Jason Day captured the most significant win of his career, posting ten-under total to secure the individual title at the World Cup of Golf, along with the team honors for Australia with partner Adam Scott.
Choked with emotion, Day hugged his mother Dening, and his sisters, Kim and Yanna, on the 18th green at Royal Melbourne on Sunday. Just over a week ago, Dening, who immigrated to Australia from the Philippines thirty years ago, got official word that she had lost eight family members, including her mother (Jason’s grandmother) in Typhoon Haiyan.
“I am just happy that she is here and I get to hug her,” said a tearful Day.
Day almost pulled out of the event to support his family, but his mother insisted he stay and compete. Dening was in the Philippines tending to matters until just before the third round when she arrived in Melbourne to cheer on her son.
“It’s just been an amazing tournament for me,” said Day. “My mother, my family, coming down to support me. It would have been the easiest thing for me to just go ahead and pull out with what has been going on over the last week – just to be up there with my mum and support her. But I really wanted to come down here and play with Adam and really try to win the World Cup and we achieved that which was great.”
Added his sister Kim: “Our mother is doing better now that she is here with Jase – a lot better. It’s still tough but at least this is a positive thing. Jase said he was doing it for the family.”
Day and Scott combined to fire a 17-under total for the tournament, eclipsing the second-place American team of Kevin Streelman and Matt Kuchar by ten shots. It was the first victory for Team Australia at the World Cup in 24 years.
Day won $1.2 million for sealing the individual honors and will share $600,000 with Scott for the team winnings. Day has pledged to contribute a portion of his earnings to the typhoon-relief effort.
“Right now we’re in the process of doing something,” Day said when asked about relief efforts in the Philippines.
“Definitely, we’ll probably most likely set something up and definitely be giving some money or raising money and trying to raise awareness to what has really happened over there.
“The devastation and the tragedy that’s gone on over in the Philippines is very difficult for us to see because we’re living in such a great country. Once you know of someone or are related to someone who has gone through something like that it’s very close to the heart.”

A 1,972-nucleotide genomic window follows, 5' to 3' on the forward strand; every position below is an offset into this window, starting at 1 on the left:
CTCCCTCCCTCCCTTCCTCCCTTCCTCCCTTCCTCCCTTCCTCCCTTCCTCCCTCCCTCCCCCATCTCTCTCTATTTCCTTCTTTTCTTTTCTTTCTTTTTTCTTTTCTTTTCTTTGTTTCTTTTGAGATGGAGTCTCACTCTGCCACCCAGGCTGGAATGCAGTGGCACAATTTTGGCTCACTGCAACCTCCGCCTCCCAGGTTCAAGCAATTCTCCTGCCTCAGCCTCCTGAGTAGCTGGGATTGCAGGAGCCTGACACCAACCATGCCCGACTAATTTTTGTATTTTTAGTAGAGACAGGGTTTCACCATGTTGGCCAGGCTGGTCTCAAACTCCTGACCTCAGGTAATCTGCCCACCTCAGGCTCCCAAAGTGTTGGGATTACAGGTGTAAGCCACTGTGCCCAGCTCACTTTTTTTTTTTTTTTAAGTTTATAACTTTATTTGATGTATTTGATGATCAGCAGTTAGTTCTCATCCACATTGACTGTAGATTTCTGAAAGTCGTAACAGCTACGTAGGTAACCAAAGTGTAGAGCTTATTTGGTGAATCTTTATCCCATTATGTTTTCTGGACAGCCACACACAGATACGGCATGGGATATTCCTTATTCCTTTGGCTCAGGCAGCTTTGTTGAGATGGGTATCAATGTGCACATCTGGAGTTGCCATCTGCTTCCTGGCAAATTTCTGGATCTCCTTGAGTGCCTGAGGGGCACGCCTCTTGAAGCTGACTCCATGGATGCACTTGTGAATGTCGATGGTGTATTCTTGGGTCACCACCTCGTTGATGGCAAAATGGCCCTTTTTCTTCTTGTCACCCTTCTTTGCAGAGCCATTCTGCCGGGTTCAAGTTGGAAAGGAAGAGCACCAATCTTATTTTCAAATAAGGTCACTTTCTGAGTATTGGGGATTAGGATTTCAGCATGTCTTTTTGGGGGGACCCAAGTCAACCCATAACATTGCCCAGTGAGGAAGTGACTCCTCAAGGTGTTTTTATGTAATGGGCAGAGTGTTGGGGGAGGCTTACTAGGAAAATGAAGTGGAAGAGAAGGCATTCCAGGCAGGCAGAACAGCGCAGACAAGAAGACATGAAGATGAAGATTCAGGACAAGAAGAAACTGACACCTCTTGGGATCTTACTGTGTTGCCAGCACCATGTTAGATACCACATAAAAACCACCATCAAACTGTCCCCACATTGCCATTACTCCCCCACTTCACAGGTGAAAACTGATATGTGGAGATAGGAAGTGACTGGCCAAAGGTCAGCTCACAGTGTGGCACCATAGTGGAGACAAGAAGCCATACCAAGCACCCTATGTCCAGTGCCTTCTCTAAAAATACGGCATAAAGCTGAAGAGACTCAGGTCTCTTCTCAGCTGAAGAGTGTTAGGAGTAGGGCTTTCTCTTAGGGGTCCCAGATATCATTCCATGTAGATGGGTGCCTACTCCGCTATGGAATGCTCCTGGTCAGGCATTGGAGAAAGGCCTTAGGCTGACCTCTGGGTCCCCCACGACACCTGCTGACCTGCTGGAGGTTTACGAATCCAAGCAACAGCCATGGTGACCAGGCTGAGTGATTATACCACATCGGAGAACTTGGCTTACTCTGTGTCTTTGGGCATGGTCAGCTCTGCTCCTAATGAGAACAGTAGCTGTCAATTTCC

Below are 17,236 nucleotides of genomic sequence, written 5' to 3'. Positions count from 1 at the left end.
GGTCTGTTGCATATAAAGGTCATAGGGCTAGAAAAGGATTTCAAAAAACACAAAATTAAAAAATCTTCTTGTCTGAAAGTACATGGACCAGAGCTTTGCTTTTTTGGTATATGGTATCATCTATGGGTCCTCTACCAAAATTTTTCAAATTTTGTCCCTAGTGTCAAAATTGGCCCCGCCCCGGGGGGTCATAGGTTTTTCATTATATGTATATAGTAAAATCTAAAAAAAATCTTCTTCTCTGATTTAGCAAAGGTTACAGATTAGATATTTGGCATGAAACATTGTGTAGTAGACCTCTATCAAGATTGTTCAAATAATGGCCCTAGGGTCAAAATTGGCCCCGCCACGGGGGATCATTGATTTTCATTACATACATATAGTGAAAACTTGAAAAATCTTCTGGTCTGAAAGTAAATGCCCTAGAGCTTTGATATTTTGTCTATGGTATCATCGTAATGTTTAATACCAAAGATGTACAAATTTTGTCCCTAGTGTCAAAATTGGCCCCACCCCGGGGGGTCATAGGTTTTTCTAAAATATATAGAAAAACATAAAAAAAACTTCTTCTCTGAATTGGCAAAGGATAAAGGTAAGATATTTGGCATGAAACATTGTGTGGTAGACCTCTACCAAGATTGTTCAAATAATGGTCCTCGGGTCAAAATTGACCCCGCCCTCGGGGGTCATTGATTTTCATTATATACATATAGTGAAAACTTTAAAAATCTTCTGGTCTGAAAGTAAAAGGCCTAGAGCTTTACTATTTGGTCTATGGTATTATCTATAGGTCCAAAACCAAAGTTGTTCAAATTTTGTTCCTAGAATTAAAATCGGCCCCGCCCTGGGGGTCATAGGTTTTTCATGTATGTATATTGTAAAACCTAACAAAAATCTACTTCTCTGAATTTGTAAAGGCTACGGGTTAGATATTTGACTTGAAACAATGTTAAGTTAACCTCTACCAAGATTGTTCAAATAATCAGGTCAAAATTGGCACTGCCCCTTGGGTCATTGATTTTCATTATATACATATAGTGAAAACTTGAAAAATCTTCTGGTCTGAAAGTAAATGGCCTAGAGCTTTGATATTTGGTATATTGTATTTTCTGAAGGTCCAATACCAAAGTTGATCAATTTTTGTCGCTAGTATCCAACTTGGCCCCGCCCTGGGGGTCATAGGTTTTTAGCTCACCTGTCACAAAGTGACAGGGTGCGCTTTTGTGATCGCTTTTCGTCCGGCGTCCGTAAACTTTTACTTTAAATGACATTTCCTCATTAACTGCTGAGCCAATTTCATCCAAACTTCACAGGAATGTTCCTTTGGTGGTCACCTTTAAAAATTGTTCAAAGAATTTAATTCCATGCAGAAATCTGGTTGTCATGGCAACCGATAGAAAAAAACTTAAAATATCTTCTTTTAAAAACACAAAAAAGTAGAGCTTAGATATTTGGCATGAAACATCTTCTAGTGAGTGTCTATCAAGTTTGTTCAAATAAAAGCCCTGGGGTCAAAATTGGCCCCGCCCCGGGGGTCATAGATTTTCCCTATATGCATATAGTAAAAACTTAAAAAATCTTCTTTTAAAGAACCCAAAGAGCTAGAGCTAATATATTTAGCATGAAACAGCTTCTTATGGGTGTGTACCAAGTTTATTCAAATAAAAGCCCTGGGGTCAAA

Considering Day has become a regular contender at majors — with four top-threes in the last three seasons — it’s hard to believe this is only the 26-year-old’s second-career victory and his first since winning the HP Byron Nelson Championship in 2010.
“It’s taken me a while to get my second win and it couldn’t be more fitting with Scotty by my side, winning the World Cup down here in Melbourne,” Day said. “It was a lot of fun, even though it was very tough out there – today I really learned a lot about myself, and I can’t wait for next week’s Australian Open to start.”
Scott, who has already won the Australian PGA and Australian Masters over the past month, will have his work cut out for him to complete the Aussie Slam this upcoming week.
“I now have to get myself ready for the Australian Open and it’s something that means so much to all the Australian golfers, and at a great venue like Royal Sydney,” he said. “I am looking forward to the challenge and obviously Jason is playing great, while there is a host of other players who would badly love to win this coming week.”
Meanwhile, this year’s World Cup format was intended to replicate the format for the sport when it returns to the 2016 Olympics. The emphasis was on the individual rather than the team, and teammates were not necessarily paired together in the four stroke-play rounds, which kind of takes away from the point of being a “team.”
Day and Scott were not paired together for the entire week, and afterwards, Day implored the IOC to change the format before 2016 rolls round.
“My message to the Olympic organizers is that it would be good thing if team-mates could play together and help each other out as team-mates as they do in other Olympic team sports,” he said. “If the team aspect was put in place and every team played alongside each other that would draw bigger crowds to the golf.”